Please use this identifier to cite or link to this item: http://buratest.brunel.ac.uk/handle/2438/4129
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dc.contributor.authorBromfield, MA-
dc.contributor.authorGratton, GB-
dc.date.accessioned2010-02-23T10:26:38Z-
dc.date.available2010-02-23T10:26:38Z-
dc.date.issued2009-
dc.identifier.citationProceedings of the 2009 International Symposium of the Society of Flight Test Engineers, Linkoping, September 2009.en
dc.identifier.urihttp://bura.brunel.ac.uk/handle/2438/4129-
dc.description.abstractA quarter of all fatal General Aviation accidents in the UK during the period 1980 to 2006 involved Loss of Control (LoC) in Visual Meteorological Conditions (VMC). LoC has consistently appeared in accident statistics over this period, but at apparently different rates for different aircraft types. This raises two important questions - why do these LoC events happen and why is there a difference between aircraft types?. One case in point is that of the Cessna 150 /152 and over the 27-year period analysed, the Cessna 150 falls approximately on the average for fatal accidents in the UK GA fleet, whereas the Cessna 152 exhibits a lower accident rate. Brunel Flight Safety Laboratory, in conjunction with the UK General Aviation Safety Council, undertook to try and understand why this is so. The key design differences in relation to performance and handling qualities were researched using available published material and informal interviews with type-experienced students, pilots and flying instructors. A flight test programme was conducted using examples of both aircraft types to gather additional research data, to assess and compare the apparent performance and handling qualities (both qualitatively and quantitatively). Flight tests were performed at three different CG conditions relevant to the key design differences, concentrating upon apparent longitudinal (static and dynamic) stability and control characteristics, stall and low-speed handling characteristics, and cockpit ergonomics / pilot workload. In all tests, normal (unmodified) flying club aircraft were used, in most cases with a 2-man (TP+FTE) crew. Data was recorded manually on test cards and automatically using a low-cost, commercially available, portable FDR. Proven theory was used to estimate static margins and pilot stick forces and gradients in the region of the stall, the pre-cursor to an LoC event.en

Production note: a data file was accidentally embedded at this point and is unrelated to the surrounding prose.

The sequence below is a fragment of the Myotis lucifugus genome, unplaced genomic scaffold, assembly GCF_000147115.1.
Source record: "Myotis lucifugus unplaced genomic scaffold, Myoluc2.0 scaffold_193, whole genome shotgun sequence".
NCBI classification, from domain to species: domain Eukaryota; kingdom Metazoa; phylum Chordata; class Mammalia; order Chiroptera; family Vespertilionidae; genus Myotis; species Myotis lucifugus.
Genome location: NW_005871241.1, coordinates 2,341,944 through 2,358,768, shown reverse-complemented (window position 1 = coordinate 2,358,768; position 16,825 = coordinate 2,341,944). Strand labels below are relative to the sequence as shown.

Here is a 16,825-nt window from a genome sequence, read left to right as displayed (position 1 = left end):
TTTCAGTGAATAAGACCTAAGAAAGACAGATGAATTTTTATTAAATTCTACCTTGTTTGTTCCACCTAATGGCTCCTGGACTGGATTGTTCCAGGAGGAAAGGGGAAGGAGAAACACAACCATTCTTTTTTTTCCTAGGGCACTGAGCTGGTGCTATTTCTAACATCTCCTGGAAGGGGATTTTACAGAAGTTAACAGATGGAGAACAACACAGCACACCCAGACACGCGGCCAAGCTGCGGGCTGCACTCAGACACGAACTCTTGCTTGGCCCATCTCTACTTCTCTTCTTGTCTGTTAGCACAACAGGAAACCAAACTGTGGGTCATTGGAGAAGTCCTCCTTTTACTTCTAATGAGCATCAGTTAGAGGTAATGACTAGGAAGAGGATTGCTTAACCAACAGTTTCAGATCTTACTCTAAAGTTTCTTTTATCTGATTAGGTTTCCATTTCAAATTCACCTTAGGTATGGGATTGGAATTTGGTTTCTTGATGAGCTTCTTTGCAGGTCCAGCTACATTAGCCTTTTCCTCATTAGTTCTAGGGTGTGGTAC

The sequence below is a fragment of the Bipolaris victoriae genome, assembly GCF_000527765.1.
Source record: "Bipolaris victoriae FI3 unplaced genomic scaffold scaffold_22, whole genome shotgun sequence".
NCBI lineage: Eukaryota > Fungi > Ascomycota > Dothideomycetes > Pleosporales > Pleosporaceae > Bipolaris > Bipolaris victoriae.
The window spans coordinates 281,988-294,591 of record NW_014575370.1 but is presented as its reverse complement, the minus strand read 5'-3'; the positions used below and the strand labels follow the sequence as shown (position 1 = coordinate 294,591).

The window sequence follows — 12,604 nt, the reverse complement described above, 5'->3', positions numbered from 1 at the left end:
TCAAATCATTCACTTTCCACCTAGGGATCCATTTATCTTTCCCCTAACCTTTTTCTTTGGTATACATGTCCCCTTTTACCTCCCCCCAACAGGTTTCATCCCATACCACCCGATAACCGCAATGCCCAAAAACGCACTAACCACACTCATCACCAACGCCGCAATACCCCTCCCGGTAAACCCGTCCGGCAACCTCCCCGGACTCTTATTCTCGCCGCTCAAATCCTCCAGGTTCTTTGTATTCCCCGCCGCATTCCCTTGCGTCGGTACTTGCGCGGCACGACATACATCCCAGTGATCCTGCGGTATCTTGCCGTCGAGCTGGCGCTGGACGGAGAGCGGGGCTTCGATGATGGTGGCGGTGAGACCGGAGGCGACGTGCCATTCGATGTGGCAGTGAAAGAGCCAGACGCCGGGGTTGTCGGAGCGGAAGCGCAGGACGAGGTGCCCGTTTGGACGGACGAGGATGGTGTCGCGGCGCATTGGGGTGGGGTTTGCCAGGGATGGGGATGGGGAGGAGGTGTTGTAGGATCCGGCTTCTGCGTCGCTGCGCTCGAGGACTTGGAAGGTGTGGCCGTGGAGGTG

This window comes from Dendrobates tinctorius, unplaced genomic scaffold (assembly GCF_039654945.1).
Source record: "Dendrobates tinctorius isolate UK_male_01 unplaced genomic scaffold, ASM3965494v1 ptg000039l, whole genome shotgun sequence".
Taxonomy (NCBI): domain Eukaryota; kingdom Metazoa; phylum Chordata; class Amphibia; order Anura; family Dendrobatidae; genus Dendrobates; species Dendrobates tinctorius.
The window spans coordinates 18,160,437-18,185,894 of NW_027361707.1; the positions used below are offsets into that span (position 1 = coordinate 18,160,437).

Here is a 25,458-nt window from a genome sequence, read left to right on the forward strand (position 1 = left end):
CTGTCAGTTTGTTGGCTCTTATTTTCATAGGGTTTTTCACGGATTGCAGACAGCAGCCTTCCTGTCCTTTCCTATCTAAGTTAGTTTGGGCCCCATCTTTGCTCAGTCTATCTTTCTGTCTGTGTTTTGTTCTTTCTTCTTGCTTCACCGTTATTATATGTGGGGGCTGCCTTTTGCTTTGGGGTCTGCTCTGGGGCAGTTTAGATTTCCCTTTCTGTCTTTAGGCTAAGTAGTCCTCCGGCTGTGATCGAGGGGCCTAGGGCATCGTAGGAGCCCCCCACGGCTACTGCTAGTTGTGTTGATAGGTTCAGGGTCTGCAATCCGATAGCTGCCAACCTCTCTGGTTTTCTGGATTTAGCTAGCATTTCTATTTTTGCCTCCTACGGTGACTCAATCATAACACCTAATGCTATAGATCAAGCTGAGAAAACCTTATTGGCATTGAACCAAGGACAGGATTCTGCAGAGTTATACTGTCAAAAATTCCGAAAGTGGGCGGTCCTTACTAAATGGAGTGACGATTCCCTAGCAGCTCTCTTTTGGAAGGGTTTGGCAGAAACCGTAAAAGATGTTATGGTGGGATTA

dc.description.sponsorshipGeneral Aviation Safety Council (GASCo)en
dc.language.isoenen
dc.publisherSociety of Flight Test Engineersen
dc.subjectFlight Testen
dc.subjectLongitudinal static stabilityen
dc.subjectStallen
dc.subjectLoss of controlen
dc.subjectLoCen
dc.subjectCessna 152en
dc.subjectCessna 150en
dc.subjectFlight safetyen
dc.subjectBFSLen
dc.subjectSpinen
dc.titleFlight test: Supporting the investigation of factors affecting loss of control of light aircraften
dc.typeConference Paperen
Appears in Collections:Mechanical and Aerospace Engineering
Dept of Design Research Papers

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